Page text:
Three Influential European Cognitive Psychologists: Piaget, Vygotsky, and Bartlett
Extensive research in cognition took place in the United States and Europe throughout the first half of the twentieth century. In Europe, where American behaviorism had little influence, some of the most creative and influential cognitive psychologists did most of their work.
Jean Piaget, a dominant figure not only in child psychology but also in cognitive psychology, began his research in the 1920s. His early work was known in Europe and the United States, but it was not until the 1950s that he was recognized as a central figure in psychology. His Russian contemporary, Lev Vygotsky, exerted a profound influence on Soviet psychology from the 1930s, but his work first became influential in Western psychology in the 1960s. The Gestalt psychologists carried out extensive studies in cognition throughout the period 1920–60. The British psychologist Frederick Bartlett of Cambridge University began to have an impact on US cognitive psychology only in the 1960s, but his main work was already published in 1932, and so he belongs in this chapter.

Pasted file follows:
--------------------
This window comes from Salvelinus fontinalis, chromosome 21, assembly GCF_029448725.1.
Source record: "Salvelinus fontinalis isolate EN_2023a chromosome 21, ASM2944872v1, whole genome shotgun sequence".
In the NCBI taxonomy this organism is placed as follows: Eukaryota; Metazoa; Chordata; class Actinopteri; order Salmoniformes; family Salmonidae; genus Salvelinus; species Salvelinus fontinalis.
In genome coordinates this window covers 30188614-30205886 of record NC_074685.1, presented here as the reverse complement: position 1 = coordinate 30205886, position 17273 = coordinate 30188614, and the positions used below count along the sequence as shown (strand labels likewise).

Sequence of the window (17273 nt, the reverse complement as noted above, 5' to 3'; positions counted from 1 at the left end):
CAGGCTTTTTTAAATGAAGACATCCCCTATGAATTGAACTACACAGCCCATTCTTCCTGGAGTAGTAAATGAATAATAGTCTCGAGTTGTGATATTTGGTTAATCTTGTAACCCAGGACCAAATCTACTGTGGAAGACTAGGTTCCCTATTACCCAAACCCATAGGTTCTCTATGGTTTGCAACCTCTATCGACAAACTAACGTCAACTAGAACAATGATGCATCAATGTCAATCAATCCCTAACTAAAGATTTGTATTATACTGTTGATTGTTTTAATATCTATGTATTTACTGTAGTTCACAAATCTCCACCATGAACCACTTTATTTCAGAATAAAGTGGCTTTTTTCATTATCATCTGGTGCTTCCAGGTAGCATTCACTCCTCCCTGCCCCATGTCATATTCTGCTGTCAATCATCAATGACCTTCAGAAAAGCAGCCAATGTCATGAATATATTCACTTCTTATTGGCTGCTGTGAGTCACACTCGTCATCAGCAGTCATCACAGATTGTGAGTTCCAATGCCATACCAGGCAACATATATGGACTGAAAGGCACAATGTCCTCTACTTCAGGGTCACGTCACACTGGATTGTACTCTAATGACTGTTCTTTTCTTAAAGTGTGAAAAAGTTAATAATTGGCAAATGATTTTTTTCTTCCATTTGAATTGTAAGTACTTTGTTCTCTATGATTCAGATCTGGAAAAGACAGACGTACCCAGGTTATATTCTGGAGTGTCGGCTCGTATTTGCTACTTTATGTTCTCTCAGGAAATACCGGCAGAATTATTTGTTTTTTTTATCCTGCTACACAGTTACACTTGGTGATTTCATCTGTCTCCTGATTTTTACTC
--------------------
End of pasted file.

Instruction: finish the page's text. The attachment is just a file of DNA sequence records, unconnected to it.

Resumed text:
The study of animal learning attracted the greatest interest among US experimental psychologists, but a number of researchers also pursued the study of memory in the Ebbinghaus–Müller tradition. Their work, as well as that of other US cognitive psychologists outside this tradition, has a place in the history of psychology and shall be reviewed in this chapter.
Jean Piaget (1896–1980)
Jean Piaget was interested and active in research in biology, logic, philosophy, and psychology. A book on language and egocentricity in children made him famous as early as 1924. His reputation as a central figure in child psychology rests mainly on his idea that philosophical problems, particularly logical problems, can be elucidated by a study of ontogenetic development. When his book La psychologie de l'intelligence (The Psychology of Intelligence) was translated into English in 1950, it aroused enormous interest, and in the 1950s and 1960s, this interest spread like wildfire. I shall concentrate on Piaget's ideas of language and egocentricity, and the development of intelligence and logical thinking.
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